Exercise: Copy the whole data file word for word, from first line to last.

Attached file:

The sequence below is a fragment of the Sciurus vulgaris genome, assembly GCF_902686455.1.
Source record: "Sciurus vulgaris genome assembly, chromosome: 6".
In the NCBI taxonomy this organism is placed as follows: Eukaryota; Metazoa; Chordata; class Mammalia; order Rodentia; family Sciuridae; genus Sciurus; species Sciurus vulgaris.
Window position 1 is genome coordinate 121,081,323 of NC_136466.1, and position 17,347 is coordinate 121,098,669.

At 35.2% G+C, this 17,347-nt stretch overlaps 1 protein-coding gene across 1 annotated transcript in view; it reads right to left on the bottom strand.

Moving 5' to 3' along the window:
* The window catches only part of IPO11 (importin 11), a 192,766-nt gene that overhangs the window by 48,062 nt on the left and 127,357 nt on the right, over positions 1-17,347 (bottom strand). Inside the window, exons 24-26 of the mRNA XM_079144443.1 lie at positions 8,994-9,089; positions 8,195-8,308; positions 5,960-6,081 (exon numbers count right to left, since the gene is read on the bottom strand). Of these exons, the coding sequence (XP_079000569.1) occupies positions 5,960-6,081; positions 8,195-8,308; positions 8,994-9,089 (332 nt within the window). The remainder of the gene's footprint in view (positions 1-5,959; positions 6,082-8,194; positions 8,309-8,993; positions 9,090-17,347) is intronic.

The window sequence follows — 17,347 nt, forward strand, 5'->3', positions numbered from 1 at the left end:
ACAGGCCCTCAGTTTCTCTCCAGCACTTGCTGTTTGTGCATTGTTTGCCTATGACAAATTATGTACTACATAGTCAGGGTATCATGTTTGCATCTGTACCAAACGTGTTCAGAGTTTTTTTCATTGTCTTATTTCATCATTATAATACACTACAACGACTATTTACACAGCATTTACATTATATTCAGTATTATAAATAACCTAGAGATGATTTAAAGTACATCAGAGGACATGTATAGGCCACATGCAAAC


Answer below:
The sequence below is a fragment of the Sciurus vulgaris genome, assembly GCF_902686455.1.
Source record: "Sciurus vulgaris genome assembly, chromosome: 6".
In the NCBI taxonomy this organism is placed as follows: Eukaryota; Metazoa; Chordata; class Mammalia; order Rodentia; family Sciuridae; genus Sciurus; species Sciurus vulgaris.
Window position 1 is genome coordinate 121,081,323 of NC_136466.1, and position 17,347 is coordinate 121,098,669.

At 35.2% G+C, this 17,347-nt stretch overlaps 1 protein-coding gene across 1 annotated transcript in view; it reads right to left on the bottom strand.

Moving 5' to 3' along the window:
* The window catches only part of IPO11 (importin 11), a 192,766-nt gene that overhangs the window by 48,062 nt on the left and 127,357 nt on the right, over positions 1-17,347 (bottom strand). Inside the window, exons 24-26 of the mRNA XM_079144443.1 lie at positions 8,994-9,089; positions 8,195-8,308; positions 5,960-6,081 (exon numbers count right to left, since the gene is read on the bottom strand). Of these exons, the coding sequence (XP_079000569.1) occupies positions 5,960-6,081; positions 8,195-8,308; positions 8,994-9,089 (332 nt within the window). The remainder of the gene's footprint in view (positions 1-5,959; positions 6,082-8,194; positions 8,309-8,993; positions 9,090-17,347) is intronic.

The window sequence follows — 17,347 nt, forward strand, 5'->3', positions numbered from 1 at the left end:
ACAGGCCCTCAGTTTCTCTCCAGCACTTGCTGTTTGTGCATTGTTTGCCTATGACAAATTATGTACTACATAGTCAGGGTATCATGTTTGCATCTGTACCAAACGTGTTCAGAGTTTTTTTCATTGTCTTATTTCATCATTATAATACACTACAACGACTATTTACACAGCATTTACATTATATTCAGTATTATAAATAACCTAGAGATGATTTAAAGTACATCAGAGGACATGTATAGGCCACATGCAAAC